Winston Smith is a rather average middle-class gentlemen by the standard of 1949, and even the 1984 that really happened.  Relieved that the Orwellian predictions did not come true, we have relaxed.  Open up your computer.  Were eyes watching this review as it was being typed?  Are they watching the reader react?  Winston knows.  Outwardly he is a loyal and patriotic citizen of Oceania and parrots the beliefs of the party and party unity for the nation.  He loves Big Brother on the surface.  Who better than Ronn Burton to reveal a calm, even easy-going patriot to superiors while the audience can detect a certain smoldering in the eyes?   His performance is devastatingly brilliant.

A place of our own. Ronn Burton as Winston and Summer Nolan as Julia glory in their new haven: a small apartment with window instead of telescreen. Photo courtesy of Christine Lanning.

Summer Nolan is Julia.  Julia and Winston have, against all odds, found one another and fall in love.  They are able to rejoice in sharing their disgust for their plight, and Julia is ecstatically in love.  While she is mature in her public personal, always attending the anti-sex league meetings and so on, in the company of Winston she is a giddy teenager, in love with love.  Nolan switches from almost matronly young biddable lady to adolescent giggler with ease.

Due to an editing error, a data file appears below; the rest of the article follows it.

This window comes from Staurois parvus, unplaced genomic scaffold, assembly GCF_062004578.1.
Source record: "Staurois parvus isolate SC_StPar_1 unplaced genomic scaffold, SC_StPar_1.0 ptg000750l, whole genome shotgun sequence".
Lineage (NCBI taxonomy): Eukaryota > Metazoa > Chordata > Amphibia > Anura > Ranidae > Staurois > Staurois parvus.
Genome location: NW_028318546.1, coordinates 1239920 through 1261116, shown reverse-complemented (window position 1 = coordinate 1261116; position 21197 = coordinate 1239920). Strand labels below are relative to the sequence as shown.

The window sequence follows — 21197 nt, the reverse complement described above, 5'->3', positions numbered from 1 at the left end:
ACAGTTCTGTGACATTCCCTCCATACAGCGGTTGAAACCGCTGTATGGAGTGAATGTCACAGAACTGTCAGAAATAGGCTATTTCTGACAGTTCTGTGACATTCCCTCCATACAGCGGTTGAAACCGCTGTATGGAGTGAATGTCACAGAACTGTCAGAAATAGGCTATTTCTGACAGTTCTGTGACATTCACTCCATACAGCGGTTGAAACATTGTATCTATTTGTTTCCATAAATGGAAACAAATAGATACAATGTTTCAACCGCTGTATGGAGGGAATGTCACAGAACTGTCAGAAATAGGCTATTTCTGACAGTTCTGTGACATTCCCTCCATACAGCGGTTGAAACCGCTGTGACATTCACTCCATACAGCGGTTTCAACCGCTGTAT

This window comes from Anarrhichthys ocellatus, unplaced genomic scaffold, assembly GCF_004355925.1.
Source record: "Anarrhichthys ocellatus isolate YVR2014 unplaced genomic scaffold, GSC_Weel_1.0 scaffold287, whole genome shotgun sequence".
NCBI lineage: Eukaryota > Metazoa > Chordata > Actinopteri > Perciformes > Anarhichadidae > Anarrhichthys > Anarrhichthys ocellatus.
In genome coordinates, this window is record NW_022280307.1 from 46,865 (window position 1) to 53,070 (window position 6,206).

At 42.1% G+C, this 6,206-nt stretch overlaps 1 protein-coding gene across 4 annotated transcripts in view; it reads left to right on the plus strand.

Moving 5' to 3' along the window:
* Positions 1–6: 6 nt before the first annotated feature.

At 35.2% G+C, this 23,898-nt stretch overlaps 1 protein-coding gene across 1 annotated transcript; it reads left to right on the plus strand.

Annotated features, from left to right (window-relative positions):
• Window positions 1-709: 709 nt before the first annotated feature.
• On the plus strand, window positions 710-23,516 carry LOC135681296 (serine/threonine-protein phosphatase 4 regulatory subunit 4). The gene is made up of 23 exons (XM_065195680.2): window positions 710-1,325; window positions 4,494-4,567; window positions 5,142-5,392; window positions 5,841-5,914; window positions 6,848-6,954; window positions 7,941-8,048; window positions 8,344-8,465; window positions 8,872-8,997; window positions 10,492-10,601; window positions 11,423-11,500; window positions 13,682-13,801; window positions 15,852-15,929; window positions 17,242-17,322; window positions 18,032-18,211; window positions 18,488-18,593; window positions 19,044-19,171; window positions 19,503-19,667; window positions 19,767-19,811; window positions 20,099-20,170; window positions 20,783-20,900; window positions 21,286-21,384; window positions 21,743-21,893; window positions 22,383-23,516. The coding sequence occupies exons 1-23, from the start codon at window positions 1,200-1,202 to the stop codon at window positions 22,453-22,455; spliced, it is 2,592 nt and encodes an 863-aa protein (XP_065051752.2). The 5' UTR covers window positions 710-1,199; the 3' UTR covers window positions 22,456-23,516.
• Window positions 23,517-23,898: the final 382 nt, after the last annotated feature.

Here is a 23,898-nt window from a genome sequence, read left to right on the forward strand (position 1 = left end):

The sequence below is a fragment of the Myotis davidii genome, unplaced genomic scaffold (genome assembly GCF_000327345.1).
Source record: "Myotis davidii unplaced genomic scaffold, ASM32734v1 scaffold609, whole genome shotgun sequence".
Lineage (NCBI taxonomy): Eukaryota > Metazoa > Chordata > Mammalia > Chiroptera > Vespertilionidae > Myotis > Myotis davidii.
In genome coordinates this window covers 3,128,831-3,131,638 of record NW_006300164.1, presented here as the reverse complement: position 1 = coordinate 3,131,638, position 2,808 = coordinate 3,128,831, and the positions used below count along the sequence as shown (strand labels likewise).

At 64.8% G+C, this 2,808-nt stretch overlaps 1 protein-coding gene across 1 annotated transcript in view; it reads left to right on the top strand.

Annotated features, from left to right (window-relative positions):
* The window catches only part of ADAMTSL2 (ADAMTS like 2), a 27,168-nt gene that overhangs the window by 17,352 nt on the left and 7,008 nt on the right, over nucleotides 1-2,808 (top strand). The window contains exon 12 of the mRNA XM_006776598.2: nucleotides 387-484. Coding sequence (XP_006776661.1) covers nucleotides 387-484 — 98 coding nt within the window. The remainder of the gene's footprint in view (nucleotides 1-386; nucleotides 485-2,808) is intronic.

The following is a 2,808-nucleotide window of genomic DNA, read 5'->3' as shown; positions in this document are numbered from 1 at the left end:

Taylor Reich as O’Brien torturing Ronn Burton as Winston. Photo courtesy of Christine Lanning.

They are assisted by a like minded yet elite party member.  O’Brien is deftly played by Taylor Reich.  His helpful kindliness is just a little saccharine as Winston and Julia feel secure in his presence.  His  deception is a shock to the young couple.  As  his treachery is revealed one sees complete joy on his face and a spring in his step.  He is in his element.  Utopia for such a one comes from dictating the lives of others.  Do not play hopscotch with O’Brien.  It may be okay to play with Reich.

Winston and Julia have rented an apartment from an eccentric landlady played by Jeni White.  Is the landlady also entrapping them?  Impossible.  White keeps us guessing as her charming and seemingly elderly character speaks of her lost lover from before the war.